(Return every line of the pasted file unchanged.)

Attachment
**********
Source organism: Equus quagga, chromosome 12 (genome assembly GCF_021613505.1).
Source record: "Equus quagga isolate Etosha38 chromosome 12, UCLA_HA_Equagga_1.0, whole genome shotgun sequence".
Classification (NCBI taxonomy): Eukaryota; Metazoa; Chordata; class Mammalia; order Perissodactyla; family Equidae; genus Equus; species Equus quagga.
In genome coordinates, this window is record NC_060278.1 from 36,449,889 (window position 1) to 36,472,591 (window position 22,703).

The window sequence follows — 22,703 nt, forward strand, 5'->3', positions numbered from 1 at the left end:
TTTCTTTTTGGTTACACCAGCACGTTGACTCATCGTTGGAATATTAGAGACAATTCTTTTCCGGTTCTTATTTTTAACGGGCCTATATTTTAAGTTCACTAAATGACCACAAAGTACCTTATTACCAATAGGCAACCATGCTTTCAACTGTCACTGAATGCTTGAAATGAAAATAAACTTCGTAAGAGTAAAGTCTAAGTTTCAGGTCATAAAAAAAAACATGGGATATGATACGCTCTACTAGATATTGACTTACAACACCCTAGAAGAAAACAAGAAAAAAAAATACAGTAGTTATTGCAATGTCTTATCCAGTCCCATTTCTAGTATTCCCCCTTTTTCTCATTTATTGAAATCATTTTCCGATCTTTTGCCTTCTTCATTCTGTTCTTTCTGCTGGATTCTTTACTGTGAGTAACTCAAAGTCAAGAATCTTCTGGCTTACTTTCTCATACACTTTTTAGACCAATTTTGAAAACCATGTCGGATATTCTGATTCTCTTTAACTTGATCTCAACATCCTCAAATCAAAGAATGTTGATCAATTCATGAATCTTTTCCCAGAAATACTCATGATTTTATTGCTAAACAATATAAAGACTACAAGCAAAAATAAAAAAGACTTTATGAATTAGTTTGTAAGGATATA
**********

Source organism: Equus quagga, chromosome 12 (genome assembly GCF_021613505.1).
Source record: "Equus quagga isolate Etosha38 chromosome 12, UCLA_HA_Equagga_1.0, whole genome shotgun sequence".
Classification (NCBI taxonomy): Eukaryota; Metazoa; Chordata; class Mammalia; order Perissodactyla; family Equidae; genus Equus; species Equus quagga.
In genome coordinates, this window is record NC_060278.1 from 36,449,889 (window position 1) to 36,472,591 (window position 22,703).

The window sequence follows — 22,703 nt, forward strand, 5'->3', positions numbered from 1 at the left end:
TTTCTTTTTGGTTACACCAGCACGTTGACTCATCGTTGGAATATTAGAGACAATTCTTTTCCGGTTCTTATTTTTAACGGGCCTATATTTTAAGTTCACTAAATGACCACAAAGTACCTTATTACCAATAGGCAACCATGCTTTCAACTGTCACTGAATGCTTGAAATGAAAATAAACTTCGTAAGAGTAAAGTCTAAGTTTCAGGTCATAAAAAAAAACATGGGATATGATACGCTCTACTAGATATTGACTTACAACACCCTAGAAGAAAACAAGAAAAAAAAATACAGTAGTTATTGCAATGTCTTATCCAGTCCCATTTCTAGTATTCCCCCTTTTTCTCATTTATTGAAATCATTTTCCGATCTTTTGCCTTCTTCATTCTGTTCTTTCTGCTGGATTCTTTACTGTGAGTAACTCAAAGTCAAGAATCTTCTGGCTTACTTTCTCATACACTTTTTAGACCAATTTTGAAAACCATGTCGGATATTCTGATTCTCTTTAACTTGATCTCAACATCCTCAAATCAAAGAATGTTGATCAATTCATGAATCTTTTCCCAGAAATACTCATGATTTTATTGCTAAACAATATAAAGACTACAAGCAAAAATAAAAAAGACTTTATGAATTAGTTTGTAAGGATATA